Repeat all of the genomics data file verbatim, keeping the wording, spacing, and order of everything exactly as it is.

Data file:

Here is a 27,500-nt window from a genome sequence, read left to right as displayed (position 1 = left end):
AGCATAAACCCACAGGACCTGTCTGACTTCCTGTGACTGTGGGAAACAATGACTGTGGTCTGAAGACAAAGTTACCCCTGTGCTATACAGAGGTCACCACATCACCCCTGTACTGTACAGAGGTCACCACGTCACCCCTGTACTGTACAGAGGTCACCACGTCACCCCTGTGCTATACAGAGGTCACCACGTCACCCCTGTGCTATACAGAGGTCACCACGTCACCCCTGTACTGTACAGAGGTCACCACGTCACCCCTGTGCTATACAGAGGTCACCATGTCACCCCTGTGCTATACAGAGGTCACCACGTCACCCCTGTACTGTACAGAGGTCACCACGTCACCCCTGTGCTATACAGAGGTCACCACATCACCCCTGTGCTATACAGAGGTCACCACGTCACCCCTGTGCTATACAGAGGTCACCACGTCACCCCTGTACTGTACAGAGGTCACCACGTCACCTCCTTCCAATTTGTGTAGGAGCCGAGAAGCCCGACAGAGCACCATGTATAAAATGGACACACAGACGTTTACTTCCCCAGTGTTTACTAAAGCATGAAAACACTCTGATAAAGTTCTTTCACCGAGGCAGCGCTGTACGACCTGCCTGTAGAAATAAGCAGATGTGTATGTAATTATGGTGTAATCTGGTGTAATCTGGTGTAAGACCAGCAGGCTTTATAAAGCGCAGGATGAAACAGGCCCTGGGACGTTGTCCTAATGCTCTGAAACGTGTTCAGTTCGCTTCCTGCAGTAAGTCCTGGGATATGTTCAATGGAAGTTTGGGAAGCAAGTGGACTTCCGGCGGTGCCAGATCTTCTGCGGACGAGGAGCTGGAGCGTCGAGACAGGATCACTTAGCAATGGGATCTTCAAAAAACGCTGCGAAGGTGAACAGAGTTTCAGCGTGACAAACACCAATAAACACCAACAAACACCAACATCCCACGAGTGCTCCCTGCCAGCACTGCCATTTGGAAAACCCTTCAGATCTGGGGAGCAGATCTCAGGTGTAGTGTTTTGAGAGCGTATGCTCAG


Here is a 27,500-nt window from a genome sequence, read left to right as displayed (position 1 = left end):
AGCATAAACCCACAGGACCTGTCTGACTTCCTGTGACTGTGGGAAACAATGACTGTGGTCTGAAGACAAAGTTACCCCTGTGCTATACAGAGGTCACCACATCACCCCTGTACTGTACAGAGGTCACCACGTCACCCCTGTACTGTACAGAGGTCACCACGTCACCCCTGTGCTATACAGAGGTCACCACGTCACCCCTGTGCTATACAGAGGTCACCACGTCACCCCTGTACTGTACAGAGGTCACCACGTCACCCCTGTGCTATACAGAGGTCACCATGTCACCCCTGTGCTATACAGAGGTCACCACGTCACCCCTGTACTGTACAGAGGTCACCACGTCACCCCTGTGCTATACAGAGGTCACCACATCACCCCTGTGCTATACAGAGGTCACCACGTCACCCCTGTGCTATACAGAGGTCACCACGTCACCCCTGTACTGTACAGAGGTCACCACGTCACCTCCTTCCAATTTGTGTAGGAGCCGAGAAGCCCGACAGAGCACCATGTATAAAATGGACACACAGACGTTTACTTCCCCAGTGTTTACTAAAGCATGAAAACACTCTGATAAAGTTCTTTCACCGAGGCAGCGCTGTACGACCTGCCTGTAGAAATAAGCAGATGTGTATGTAATTATGGTGTAATCTGGTGTAATCTGGTGTAAGACCAGCAGGCTTTATAAAGCGCAGGATGAAACAGGCCCTGGGACGTTGTCCTAATGCTCTGAAACGTGTTCAGTTCGCTTCCTGCAGTAAGTCCTGGGATATGTTCAATGGAAGTTTGGGAAGCAAGTGGACTTCCGGCGGTGCCAGATCTTCTGCGGACGAGGAGCTGGAGCGTCGAGACAGGATCACTTAGCAATGGGATCTTCAAAAAACGCTGCGAAGGTGAACAGAGTTTCAGCGTGACAAACACCAATAAACACCAACAAACACCAACATCCCACGAGTGCTCCCTGCCAGCACTGCCATTTGGAAAACCCTTCAGATCTGGGGAGCAGATCTCAGGTGTAGTGTTTTGAGAGCGTATGCTCAG